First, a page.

A couple of months ago, a nice fluffy package arrived filled with all sorts of fibery goodness.
In trying to defend my fiber acquisition, I reminded Mike that he picked out one of the braids for me to make him socks. After I listened to how he suspected that he'd never see those socks, I marched straight to the wheel to start spinning his braid. I suspect he might have been using a little reverse psychology. It worked.
Mike's chosen fiber (apparently Hartford Whalers' colors circa 1985):
The fiber is superwash BFL. Soft, fluffy, drafts-like-butter BFL. I seriously loved every minute of spinning it, and not being able to tear myself from the wheel, it only took a couple of days. I was aiming for yarn that would be around DK weight after I chain plied, and estimated that I should be able to get around 225 yards of yarn to use for An American in China socks.
Plan: Good. Execution: FAIL.
I divided the fiber evenly and spun 2 separate skeins. The thickness looked and measured about right, but then I checked the yardage. Each skein was only about 80 yards for a total of 160. It was about DK thickness but dense. Really dense. F*&^%^K!!
On the positive side, the yarn did come out super pretty, and there was only a 2 yard difference between my 2 skeins, so I think I'm getting better with the consistency thing.
Consistent or not, 160 yards was not nearly enough. There went my pattern idea, and Mike nixed the idea of ankle socks. I thought about knitting him a hat instead. Thought about begging Ravelers to sell me some more of the colorway. Thought about ordering fiber to spin heel/toe yarn. In the end, I just chucked the yarn angrily into a bag. Perfectly understandable.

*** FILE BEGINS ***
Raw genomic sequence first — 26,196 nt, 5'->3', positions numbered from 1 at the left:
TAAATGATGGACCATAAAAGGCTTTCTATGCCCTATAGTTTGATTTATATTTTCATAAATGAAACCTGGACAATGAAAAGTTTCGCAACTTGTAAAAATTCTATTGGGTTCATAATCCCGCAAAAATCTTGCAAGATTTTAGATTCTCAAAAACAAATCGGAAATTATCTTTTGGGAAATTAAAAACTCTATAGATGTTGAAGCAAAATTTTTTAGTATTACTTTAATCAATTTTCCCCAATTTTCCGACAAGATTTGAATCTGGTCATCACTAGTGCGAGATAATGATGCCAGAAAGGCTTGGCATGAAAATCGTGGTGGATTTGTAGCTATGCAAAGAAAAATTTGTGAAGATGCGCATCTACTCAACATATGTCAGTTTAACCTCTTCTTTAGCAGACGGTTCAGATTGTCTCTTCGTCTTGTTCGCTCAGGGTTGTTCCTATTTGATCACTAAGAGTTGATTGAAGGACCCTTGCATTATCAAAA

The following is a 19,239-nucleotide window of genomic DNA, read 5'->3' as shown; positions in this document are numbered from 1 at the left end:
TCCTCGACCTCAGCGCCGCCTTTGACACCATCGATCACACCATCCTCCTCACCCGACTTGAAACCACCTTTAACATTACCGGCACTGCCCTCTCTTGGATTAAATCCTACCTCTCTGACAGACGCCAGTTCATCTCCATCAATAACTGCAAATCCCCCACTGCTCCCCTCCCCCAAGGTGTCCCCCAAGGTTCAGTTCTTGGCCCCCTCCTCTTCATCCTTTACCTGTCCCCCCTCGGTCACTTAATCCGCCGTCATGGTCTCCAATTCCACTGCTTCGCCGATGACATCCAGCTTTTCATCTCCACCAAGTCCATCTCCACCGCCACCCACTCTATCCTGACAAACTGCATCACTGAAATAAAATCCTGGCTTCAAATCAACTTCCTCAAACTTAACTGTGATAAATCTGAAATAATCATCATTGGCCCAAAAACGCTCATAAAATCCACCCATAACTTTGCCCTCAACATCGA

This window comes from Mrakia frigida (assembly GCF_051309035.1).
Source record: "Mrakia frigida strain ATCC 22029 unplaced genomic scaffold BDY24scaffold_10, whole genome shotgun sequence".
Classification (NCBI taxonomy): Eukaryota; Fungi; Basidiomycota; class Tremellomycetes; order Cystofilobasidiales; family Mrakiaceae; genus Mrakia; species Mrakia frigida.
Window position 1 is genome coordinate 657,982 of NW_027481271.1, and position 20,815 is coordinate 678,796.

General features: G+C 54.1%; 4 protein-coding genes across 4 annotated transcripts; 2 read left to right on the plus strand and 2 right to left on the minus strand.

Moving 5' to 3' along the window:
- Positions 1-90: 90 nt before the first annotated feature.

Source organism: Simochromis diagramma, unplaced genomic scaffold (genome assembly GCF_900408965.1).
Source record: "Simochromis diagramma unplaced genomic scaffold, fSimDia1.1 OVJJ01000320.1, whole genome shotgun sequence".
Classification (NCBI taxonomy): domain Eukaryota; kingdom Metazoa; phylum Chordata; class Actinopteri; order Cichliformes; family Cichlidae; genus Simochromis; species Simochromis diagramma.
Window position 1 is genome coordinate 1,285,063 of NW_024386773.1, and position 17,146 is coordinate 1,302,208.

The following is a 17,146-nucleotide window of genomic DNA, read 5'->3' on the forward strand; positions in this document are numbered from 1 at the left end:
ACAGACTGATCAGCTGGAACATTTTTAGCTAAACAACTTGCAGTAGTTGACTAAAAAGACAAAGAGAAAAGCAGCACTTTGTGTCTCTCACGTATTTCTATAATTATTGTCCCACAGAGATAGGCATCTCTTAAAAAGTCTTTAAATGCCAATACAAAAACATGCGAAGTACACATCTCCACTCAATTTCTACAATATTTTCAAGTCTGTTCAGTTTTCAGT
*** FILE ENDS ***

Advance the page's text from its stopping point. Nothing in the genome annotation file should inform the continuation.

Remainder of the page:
But then I went to the LYS to buy needles for Laika, which gave me a good excuse to look for some coordinating yarn to use for heels, toes, and cuffs. Superwash Cascade sportweight was the only yarn I could find in decent color, and since it's lighter weight than my handspun, I've had to knit the heel and toe on smaller size needles and then do some funky increasing and decreasing to get the size right. There has been a good bit of ripping and making Mike try on the sock 500 times to make sure it fit. Even with all that adjusting and ripping, socks with heavier weight yarn go FAST.
So they won't be tall socks. But they will be finished, wearable, nice thick house socks for winter, which I can point to as tangible proof that packages of fiber tumbling into the house is a GOOD thing.
And see, Laika is right there with me and not being neglected at all.
Laika sleeve update: I'm almost finished with sleeve #1 and resisting the temptation to turn this into a sweater with 3/4 length sleeves. Despite sock and scarf knitting, I have been working away on it every night this week. It occurred to me that I listed 3 sweaters I wanted to finish by the end of the year, and they all need full sleeves. That's 5 more sleeves! Groan. I figure if I can finish Laika by the end of the month, I should be able to finish Low Tide in November, and can battle Vivian in December. Yes, I'm back to my old tricks of knitting schedules and deadlines. It's who I am and I'm embracing it. Or something.